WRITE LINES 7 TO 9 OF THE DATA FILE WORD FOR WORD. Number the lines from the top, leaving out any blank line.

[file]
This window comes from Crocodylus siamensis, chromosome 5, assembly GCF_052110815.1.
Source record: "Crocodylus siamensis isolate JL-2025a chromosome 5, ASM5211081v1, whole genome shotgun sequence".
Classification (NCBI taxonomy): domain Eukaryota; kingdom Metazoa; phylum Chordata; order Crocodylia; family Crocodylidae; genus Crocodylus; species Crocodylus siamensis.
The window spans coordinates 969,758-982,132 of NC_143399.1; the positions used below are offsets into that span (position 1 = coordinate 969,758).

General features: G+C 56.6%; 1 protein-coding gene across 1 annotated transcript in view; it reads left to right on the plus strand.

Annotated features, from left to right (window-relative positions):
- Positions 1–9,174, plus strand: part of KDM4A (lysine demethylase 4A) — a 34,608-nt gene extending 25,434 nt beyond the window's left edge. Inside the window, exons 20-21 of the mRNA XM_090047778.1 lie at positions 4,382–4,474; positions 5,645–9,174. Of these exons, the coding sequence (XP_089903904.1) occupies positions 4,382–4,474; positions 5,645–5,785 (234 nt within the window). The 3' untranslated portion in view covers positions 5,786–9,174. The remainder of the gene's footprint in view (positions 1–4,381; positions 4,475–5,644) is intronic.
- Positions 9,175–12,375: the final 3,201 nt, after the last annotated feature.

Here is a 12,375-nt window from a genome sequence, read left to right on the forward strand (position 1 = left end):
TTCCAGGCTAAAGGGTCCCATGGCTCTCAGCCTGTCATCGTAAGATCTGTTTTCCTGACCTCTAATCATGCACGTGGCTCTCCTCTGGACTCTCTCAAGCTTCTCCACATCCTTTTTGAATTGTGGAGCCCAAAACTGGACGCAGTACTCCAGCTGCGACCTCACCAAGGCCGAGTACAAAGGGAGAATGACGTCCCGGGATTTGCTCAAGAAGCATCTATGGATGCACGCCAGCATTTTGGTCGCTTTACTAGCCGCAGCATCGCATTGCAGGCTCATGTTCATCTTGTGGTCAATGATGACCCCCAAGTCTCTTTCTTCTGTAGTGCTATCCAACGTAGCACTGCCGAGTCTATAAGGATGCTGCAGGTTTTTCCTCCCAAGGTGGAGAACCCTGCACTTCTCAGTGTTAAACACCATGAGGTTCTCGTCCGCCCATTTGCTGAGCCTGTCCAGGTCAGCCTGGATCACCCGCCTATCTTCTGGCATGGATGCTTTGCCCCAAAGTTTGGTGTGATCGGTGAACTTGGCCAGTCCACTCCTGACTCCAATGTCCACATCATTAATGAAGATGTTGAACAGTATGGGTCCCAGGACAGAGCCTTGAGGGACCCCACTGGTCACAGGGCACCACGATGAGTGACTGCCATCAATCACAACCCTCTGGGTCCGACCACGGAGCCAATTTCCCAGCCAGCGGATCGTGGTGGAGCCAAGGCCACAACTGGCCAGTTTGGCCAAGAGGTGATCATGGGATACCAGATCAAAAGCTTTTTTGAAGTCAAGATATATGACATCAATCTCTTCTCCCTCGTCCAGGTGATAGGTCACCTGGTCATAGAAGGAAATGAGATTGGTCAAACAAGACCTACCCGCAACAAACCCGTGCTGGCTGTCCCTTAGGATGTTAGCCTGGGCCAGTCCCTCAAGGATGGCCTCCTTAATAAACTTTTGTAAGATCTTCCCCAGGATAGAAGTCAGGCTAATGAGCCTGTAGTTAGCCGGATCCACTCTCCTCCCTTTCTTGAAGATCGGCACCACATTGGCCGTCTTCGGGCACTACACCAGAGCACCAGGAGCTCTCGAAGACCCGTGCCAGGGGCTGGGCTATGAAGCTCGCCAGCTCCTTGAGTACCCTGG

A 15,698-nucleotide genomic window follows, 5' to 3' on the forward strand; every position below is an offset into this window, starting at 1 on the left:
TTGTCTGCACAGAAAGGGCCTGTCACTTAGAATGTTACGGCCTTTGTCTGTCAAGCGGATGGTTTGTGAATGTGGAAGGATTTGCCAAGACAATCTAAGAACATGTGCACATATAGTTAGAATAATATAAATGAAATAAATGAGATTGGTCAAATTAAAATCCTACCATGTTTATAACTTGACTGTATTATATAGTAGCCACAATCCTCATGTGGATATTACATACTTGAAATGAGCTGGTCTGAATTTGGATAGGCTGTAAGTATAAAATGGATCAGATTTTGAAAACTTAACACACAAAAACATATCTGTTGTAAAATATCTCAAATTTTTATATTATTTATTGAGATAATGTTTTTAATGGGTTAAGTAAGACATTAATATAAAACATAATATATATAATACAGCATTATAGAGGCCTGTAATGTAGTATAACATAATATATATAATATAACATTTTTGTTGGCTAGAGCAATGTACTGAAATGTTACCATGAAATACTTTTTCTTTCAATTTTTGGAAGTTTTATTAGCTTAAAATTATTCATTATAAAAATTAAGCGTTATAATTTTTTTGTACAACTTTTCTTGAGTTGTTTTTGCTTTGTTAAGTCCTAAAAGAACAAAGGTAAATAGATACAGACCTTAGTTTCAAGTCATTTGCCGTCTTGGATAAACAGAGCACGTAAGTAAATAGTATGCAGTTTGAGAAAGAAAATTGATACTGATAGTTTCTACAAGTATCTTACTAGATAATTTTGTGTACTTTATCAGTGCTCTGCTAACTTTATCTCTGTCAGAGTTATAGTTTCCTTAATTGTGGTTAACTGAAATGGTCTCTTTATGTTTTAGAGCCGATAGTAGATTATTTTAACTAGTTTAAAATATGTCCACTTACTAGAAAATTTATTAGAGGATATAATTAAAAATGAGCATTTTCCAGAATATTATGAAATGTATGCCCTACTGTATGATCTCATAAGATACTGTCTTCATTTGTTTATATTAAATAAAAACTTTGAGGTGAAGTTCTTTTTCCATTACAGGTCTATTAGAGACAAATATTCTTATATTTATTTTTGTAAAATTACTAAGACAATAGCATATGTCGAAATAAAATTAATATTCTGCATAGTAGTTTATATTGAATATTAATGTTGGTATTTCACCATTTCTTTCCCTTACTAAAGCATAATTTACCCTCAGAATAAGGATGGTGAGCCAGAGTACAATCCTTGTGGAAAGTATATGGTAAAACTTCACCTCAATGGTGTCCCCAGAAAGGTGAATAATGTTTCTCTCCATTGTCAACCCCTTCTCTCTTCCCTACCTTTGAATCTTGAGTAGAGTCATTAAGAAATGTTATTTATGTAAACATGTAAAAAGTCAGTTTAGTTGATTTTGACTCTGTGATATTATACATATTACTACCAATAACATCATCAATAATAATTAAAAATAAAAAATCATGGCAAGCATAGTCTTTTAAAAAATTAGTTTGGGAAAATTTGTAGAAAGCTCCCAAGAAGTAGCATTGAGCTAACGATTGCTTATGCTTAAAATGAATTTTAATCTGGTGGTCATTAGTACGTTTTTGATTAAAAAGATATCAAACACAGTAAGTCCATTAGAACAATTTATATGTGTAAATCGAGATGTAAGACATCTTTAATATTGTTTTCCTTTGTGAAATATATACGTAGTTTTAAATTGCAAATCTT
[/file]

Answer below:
- Positions 1–9,174, plus strand: part of KDM4A (lysine demethylase 4A) — a 34,608-nt gene extending 25,434 nt beyond the window's left edge. Inside the window, exons 20-21 of the mRNA XM_090047778.1 lie at positions 4,382–4,474; positions 5,645–9,174. Of these exons, the coding sequence (XP_089903904.1) occupies positions 4,382–4,474; positions 5,645–5,785 (234 nt within the window). The 3' untranslated portion in view covers positions 5,786–9,174. The remainder of the gene's footprint in view (positions 1–4,381; positions 4,475–5,644) is intronic.
- Positions 9,175–12,375: the final 3,201 nt, after the last annotated feature.

Here is a 12,375-nt window from a genome sequence, read left to right on the forward strand (position 1 = left end):